Fire ant barbs exchanged in ministers’ local derby

Queensland’s two agricultural heavyweights of the political arena are going toe-to-toe over fire ants, a contest electrified by the buzz of a looming federal election.

Nov 09, 2021, updated Nov 09, 2021
Nationals leader David Littleproud may face a challenge from within the National Party. (ABC News: Matt Roberts)

Nationals leader David Littleproud may face a challenge from within the National Party. (ABC News: Matt Roberts)

Federal Agriculture Minister David Littleproud has ditched state allegiance in favour of tribal colours to lay the boot into his Queensland counterpart Mark Furner over the state’s attempts at controlling fire ants in the south east corner.

In a feisty exchange between the pair, Littleproud has called Furner a “failure” at leading the pest control program, claiming the Queensland Agriculture and Fisheries Minister has allowed Queensland to get “burnt” by not stepping up to the responsibility of his portfolio.

In a stinging retort, Furner said Littleproud’s comments should be viewed within “the shadows of a federal election”.

“Mr Littleproud is clearly trying to distract from his own failures, such as abandoning his long-promised biosecurity levy, an ag visa that hasn’t brought in any workers, and the National Party’s botched climate policies,” he said.

Amid the fiery political rhetoric is an ongoing campaign to keep fire ants contained, a long-running project that has been at the centre of expensive and concerted biosecurity efforts since the pests first breached quarantine lines at the Port of Brisbane early this century.

The project is jointly funded by the states and Commonwealth, with the Queensland Government remaining the lead agency to deliver the program, the largest ant eradication campaign ever undertaken anywhere on the planet.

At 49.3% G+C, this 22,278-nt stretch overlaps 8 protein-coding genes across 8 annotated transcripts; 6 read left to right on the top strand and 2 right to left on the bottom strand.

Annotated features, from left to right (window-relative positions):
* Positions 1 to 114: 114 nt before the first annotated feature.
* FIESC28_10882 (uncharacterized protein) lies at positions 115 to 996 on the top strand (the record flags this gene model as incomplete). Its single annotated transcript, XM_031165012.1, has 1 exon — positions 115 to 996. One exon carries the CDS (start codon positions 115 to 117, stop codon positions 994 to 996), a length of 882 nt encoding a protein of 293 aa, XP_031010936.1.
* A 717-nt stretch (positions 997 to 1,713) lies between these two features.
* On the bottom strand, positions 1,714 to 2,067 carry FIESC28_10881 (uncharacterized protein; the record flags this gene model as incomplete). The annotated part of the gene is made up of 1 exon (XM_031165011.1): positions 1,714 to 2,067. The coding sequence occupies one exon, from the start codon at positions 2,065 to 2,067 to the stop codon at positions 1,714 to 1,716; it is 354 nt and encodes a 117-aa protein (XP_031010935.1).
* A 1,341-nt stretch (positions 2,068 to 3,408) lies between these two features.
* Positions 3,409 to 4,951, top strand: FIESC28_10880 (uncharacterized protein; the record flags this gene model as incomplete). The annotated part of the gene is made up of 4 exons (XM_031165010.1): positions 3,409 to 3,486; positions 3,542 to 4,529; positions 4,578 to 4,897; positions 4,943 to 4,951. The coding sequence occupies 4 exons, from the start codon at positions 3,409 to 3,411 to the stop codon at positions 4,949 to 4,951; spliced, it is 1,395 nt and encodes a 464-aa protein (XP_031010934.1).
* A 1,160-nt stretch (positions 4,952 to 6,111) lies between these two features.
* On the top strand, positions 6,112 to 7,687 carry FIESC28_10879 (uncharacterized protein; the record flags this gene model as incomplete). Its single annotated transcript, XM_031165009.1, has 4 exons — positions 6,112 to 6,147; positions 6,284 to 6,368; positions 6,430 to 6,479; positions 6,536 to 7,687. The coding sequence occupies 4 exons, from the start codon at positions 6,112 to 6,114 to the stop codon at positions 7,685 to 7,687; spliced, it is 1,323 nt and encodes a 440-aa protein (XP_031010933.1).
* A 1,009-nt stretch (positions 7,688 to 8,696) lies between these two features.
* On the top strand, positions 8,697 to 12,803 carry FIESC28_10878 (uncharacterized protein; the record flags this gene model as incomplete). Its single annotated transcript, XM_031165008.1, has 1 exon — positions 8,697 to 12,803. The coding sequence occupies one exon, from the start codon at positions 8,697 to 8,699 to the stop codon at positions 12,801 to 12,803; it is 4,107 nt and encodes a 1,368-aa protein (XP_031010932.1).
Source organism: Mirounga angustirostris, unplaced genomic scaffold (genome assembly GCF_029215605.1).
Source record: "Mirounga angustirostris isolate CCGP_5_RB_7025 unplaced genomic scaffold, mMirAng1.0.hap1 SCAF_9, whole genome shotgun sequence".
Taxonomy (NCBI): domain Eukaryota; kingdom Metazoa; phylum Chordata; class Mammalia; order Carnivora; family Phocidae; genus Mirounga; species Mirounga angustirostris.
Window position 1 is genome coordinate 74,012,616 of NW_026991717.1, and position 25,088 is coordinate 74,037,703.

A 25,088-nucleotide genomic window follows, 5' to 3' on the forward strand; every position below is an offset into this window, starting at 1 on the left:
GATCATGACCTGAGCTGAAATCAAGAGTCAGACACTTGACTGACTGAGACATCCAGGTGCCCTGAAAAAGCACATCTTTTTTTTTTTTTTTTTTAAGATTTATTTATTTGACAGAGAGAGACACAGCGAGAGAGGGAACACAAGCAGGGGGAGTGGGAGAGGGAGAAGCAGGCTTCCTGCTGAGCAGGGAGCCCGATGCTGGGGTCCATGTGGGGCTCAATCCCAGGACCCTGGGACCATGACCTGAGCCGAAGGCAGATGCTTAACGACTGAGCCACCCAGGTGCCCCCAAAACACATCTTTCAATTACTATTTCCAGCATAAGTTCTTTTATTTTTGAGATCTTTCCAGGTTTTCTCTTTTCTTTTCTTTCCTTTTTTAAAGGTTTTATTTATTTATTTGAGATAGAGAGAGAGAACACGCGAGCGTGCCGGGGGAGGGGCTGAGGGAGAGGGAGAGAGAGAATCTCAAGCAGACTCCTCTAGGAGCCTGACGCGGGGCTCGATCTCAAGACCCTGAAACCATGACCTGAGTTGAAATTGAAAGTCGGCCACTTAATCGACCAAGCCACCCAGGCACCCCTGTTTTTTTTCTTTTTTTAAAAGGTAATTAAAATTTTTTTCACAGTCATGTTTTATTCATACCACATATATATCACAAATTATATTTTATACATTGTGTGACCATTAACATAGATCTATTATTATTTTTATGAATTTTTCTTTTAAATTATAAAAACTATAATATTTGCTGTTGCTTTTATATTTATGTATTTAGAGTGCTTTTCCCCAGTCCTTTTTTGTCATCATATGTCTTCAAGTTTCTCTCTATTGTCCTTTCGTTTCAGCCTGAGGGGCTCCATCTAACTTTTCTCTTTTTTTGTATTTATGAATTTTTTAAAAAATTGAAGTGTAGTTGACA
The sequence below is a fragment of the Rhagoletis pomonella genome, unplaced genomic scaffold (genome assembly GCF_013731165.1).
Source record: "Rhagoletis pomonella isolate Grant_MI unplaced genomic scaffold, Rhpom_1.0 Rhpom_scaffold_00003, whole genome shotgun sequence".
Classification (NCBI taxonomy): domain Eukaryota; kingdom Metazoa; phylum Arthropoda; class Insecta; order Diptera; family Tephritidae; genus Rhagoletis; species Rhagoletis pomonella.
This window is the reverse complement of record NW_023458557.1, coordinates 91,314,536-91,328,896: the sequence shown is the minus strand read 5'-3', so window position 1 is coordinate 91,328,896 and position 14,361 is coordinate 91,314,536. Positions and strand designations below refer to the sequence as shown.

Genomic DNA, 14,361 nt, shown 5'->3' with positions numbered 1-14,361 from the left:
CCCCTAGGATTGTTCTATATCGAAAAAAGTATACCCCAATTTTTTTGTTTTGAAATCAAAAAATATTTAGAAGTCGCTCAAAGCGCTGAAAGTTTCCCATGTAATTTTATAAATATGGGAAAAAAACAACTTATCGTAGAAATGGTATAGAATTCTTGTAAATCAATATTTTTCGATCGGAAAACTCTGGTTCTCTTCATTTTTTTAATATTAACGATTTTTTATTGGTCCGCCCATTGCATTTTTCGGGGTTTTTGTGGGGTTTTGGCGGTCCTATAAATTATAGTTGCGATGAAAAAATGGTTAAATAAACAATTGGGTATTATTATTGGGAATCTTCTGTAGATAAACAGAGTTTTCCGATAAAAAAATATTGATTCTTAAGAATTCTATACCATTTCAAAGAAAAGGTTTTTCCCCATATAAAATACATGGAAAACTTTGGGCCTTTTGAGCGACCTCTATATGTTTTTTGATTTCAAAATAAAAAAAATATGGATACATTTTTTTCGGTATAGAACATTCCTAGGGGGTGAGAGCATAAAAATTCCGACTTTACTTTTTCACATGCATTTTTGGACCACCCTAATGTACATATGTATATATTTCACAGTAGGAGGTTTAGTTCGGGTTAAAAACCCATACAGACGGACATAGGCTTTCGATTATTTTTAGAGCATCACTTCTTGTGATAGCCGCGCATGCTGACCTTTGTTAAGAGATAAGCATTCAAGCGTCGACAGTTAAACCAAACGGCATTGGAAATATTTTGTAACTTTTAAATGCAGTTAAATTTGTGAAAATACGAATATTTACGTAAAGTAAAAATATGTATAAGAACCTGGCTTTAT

That’s because fire ants remain confined to South East Queensland, but have the potential to spread fast and wide with devastating consequences for agriculture, particularly livestock, domestic pets and outdoor lifestyle.

Queensland’s performance is crucial to the national interest in keeping the ants at bay, although the eradication campaign is orchestrated by a national steering committee, which remains independent from government.

Sources close to the project say fire ant controls deployed throughout South East Queensland are guided by the best available science, the same approach the state government has taken when listening to advice on public health or the environment.

The program is one month into the 2021-22 treatment season and teams are already well ahead of schedule with over 47,000 ha treated, according to a department spokesperson.

“After intensive eradication treatment in the Lockyer Valley, Scenic Rim and parts of Ipswich, we have found fire ant numbers have been significantly knocked down in these areas,” they said.

The few remaining nests are the focus of our follow-up treatment or clearance activities, which includes surveillance over a number of years before we can confidently say fire ants are no longer present.”

But Littleproud is adamant the Queensland Government is off-target and outside budget.

“They’ve simply failed,” he said.

Littleproud is also incensed that the Federal Government was forced to bring forward a further $18 million in funding, taking the Commonwealth’s total contributions to above $212 million, “because Mark Furner and the state government have not been over the program”.

Furner said Littleproud appeared to misunderstand the project’s objectives and the governance framework underpinning its operation.

“It seems David Littleproud is unaware this is a national program overseen by a national steering committee – a big concern when the Commonwealth is a key stakeholder,” he said.

“The national program has made real progress since funding was agreed four years ago with thousands of hectares treated.

“Without it, fire ants would have spread as far north as Bowen and as far south as Canberra.”





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